Candice Glover (Season 12)
The third time was the charm for Candice Glover who auditioned for Idol twice before getting her ‘yes’ votes in 2013. Unlike her predecessors, she waited almost a year after her Idol win to drop her debut studio album Music Speaks, which peaked at No. 14 and received lackluster reviews. The reason, Glover claimed, was because she didn’t believe the album was ready and her objections to its release went ignored. The South Carolina-bred powerhouse also maintains that what she has called a “communication issue” between her label and iTunes caused the album to be released by accident.
Glover split with her label and largely began avoiding the spotlight, although she kept her fans happy by uploading remixes of popular songs like Drake’s “Controlla” to SoundCloud. In November 2017, she made her Broadway debut alongside Bianca Ryan (of America’s Got Talent) and Josh Kaufman (who competed on The Voice) in the Christmas musical Home For The Holidays. Glover continued her comeback in 2018 with the single “Break Me,” before appearing on the series G.R.I.T.S.: Girls Raised in the South the following year.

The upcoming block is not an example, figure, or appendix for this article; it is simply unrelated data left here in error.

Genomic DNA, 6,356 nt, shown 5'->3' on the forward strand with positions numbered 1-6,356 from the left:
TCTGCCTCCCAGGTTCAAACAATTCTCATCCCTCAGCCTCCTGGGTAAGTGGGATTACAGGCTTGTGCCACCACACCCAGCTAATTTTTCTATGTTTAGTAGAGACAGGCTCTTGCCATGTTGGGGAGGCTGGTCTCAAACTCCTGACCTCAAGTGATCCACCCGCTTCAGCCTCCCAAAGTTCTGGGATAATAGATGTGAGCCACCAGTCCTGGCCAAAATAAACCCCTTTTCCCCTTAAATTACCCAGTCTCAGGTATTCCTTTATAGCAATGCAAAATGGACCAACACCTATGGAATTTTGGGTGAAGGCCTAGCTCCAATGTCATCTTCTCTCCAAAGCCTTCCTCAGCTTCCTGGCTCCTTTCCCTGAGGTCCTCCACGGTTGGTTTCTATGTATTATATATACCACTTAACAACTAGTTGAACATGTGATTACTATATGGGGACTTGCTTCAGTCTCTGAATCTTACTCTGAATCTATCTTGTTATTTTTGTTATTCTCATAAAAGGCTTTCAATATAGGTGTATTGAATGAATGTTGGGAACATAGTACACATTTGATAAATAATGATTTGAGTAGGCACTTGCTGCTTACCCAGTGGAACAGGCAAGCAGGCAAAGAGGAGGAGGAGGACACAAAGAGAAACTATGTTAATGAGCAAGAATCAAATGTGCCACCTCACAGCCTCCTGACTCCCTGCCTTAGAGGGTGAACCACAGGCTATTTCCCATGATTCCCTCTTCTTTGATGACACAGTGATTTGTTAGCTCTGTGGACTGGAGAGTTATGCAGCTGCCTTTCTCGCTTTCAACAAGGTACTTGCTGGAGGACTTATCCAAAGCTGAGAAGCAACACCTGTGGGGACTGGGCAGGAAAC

Caleb Johnson (Season 13)
Like Glover, Caleb Johnson auditioned multiple times before winning Idol in 2014. Although he became the only contestant to not land in the bottom three that season, the North Carolina-born rocker didn’t exactly rock the charts after the show. Testify, the 10-track record he released just two months after wrapping up Idol, sold just 28,000 copies. After splitting from Interscope Records the following year, he turned to the crowd-funding website PledgeMusic in 2017 to finance a follow-up project, eventually releasing the EP Born From Southern Ground with his backing band, the Ramblin Saints, in 2019. In the spirit of staying independent, Johnson has also performed new songs for fans live on his official Facebook page.
Nick Fradiani (Season 14)